Neal Stephenson has suggested that while any definition will be simplistic there is today a general cultural difference between literary and genre fiction. On the one hand literary authors nowadays are frequently supported by patronage, with employment at a university or a similar institution, and with the continuation of such positions determined not by book sales but by critical acclaim by other established literary authors and critics. On the other hand, he suggests, genre fiction writers tend to support themselves by book sales.  However, in an interview, John Updike lamented that "the category of 'literary fiction' has sprung up recently to torment people like me who just set out to write books, and if anybody wanted to read them, terrific, the more the merrier... I'm a genre writer of a sort. I write literary fiction, which is like spy fiction or chick lit".  Likewise, on The Charlie Rose Show , he argued that this term, when applied to his work, greatly limited him and his expectations of what might come of his writing, so he does not really like it. He suggested that all his works are literary, simply because "they are written in words".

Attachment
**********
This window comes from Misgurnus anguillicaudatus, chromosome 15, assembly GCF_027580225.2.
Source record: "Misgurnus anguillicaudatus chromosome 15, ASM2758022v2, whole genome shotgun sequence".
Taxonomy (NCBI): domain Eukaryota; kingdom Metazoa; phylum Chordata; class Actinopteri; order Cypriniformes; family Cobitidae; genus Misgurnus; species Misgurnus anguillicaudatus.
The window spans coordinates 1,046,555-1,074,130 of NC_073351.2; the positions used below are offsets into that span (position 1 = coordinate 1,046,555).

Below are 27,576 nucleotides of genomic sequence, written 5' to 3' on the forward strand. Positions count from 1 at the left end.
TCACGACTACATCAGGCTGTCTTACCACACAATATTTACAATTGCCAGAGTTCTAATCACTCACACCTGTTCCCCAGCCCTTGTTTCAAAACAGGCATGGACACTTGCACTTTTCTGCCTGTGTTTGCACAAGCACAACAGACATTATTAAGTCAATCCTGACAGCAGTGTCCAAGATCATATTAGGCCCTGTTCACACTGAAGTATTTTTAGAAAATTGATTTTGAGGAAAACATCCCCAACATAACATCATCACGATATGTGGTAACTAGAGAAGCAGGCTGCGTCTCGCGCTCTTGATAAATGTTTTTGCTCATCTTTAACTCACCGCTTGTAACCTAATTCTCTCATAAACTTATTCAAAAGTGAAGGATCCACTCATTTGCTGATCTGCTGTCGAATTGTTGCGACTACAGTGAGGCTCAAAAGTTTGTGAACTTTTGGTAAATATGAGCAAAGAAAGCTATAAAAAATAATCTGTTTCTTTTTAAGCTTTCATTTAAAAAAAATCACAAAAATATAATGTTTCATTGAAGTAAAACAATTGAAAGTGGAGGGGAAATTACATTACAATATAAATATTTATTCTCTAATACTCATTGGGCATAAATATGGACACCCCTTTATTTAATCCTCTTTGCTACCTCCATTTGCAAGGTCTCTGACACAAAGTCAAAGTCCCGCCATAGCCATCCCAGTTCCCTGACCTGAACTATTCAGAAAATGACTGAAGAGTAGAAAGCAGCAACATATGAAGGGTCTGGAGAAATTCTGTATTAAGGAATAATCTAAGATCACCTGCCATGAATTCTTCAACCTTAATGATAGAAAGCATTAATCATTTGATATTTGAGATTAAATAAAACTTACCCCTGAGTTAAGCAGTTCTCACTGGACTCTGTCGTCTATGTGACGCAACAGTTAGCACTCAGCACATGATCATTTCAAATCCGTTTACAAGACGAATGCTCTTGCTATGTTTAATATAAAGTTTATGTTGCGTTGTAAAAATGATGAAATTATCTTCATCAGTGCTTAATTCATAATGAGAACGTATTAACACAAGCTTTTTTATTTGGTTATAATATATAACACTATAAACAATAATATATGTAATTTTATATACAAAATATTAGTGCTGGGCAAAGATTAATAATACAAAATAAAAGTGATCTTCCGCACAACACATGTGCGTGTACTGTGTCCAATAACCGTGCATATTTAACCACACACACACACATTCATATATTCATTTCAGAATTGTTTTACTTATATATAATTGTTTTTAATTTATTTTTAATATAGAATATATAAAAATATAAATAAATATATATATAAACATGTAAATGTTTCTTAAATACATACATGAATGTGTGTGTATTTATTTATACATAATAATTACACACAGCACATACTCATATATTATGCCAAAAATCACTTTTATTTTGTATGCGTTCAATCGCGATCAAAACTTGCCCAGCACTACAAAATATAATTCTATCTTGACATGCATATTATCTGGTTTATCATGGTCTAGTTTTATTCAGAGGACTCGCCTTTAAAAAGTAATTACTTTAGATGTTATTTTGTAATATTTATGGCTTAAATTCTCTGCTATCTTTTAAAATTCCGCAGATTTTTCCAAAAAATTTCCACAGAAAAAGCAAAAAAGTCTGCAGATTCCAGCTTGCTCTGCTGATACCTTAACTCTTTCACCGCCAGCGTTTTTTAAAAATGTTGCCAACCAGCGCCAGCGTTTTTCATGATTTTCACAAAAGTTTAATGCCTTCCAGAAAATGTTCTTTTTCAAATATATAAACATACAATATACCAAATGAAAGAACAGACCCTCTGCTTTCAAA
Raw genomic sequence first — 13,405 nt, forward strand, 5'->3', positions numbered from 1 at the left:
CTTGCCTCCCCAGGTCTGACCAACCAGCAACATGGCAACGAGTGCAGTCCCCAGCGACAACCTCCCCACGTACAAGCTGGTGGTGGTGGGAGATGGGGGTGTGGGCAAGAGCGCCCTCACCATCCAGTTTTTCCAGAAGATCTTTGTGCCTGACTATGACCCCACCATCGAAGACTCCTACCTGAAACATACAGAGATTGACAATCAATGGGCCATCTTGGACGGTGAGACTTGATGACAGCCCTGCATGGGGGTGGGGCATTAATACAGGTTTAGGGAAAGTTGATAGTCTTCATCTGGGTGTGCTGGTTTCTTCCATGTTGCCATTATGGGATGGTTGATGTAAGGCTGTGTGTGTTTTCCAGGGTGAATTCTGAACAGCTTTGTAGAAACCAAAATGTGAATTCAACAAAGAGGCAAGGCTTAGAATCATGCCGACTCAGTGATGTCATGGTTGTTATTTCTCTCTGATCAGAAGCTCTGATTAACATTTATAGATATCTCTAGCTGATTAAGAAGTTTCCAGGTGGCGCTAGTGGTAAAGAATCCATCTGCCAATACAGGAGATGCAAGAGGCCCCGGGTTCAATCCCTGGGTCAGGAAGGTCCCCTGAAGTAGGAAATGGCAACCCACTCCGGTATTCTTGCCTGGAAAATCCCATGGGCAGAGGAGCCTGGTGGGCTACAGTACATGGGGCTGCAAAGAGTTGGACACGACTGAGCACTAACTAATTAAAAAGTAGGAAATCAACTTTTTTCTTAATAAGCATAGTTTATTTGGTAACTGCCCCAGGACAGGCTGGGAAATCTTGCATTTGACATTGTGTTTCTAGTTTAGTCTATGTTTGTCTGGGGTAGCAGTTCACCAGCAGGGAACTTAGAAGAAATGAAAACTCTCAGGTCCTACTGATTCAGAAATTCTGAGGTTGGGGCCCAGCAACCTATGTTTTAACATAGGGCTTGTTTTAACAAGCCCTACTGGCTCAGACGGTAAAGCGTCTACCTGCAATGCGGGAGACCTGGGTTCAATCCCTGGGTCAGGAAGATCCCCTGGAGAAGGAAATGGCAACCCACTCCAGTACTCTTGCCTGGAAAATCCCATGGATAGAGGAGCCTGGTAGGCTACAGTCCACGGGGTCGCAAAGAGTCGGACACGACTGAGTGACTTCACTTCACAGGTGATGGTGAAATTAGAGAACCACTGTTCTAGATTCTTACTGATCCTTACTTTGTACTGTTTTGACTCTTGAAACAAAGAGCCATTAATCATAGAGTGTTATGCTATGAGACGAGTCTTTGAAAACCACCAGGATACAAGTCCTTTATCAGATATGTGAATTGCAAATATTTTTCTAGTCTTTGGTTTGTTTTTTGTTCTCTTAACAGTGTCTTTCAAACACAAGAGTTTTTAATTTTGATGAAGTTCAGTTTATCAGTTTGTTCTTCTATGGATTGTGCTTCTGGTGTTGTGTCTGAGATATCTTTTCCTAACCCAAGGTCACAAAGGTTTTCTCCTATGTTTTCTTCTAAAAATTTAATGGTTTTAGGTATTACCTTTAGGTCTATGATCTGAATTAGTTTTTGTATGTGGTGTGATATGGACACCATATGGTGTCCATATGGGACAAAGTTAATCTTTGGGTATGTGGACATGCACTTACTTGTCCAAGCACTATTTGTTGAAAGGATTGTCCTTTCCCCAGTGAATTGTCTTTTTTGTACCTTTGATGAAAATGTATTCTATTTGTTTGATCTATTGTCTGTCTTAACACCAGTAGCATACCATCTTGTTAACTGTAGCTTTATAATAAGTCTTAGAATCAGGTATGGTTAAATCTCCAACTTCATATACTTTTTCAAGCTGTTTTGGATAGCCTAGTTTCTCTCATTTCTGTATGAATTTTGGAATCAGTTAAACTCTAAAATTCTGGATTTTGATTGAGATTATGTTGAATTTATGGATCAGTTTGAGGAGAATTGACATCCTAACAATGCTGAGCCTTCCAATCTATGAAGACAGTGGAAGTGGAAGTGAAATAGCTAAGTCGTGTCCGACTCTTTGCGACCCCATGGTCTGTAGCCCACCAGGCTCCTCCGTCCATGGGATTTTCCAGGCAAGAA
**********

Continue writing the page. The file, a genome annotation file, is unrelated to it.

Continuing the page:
"Before I decided to work with Mark, I submitted my book to literary agents but didn’t get any interest. After I revised my query letter and book proposal, I got several agencies interested and decided to sign with Fine Print Lit, a top literary agency in New York. They got publishers bidding against each other and I ended up signing a contract with Thomas Nelson (an imprint of Harper Collins) for what I’ve been told by several people is a very large advance. What cloud is higher than 9?" [Click here to see all Mark Malatesta reviews]
Ah, I see. Well, I’d subscribe to and run a search in their deals database for the textbook publishers you’re targeting. That should help you turn up a few agents, but this is still not an area where you’ll find much agent activity on record. Another option is to simply ask the textbook authors you know about or can reach if they’d let you know the name of their agent. (Don’t ask for a referral—just ask who represents them.) Sometimes authors will thank their agents in the acknowledgments, so that’s one way to figure it out without asking.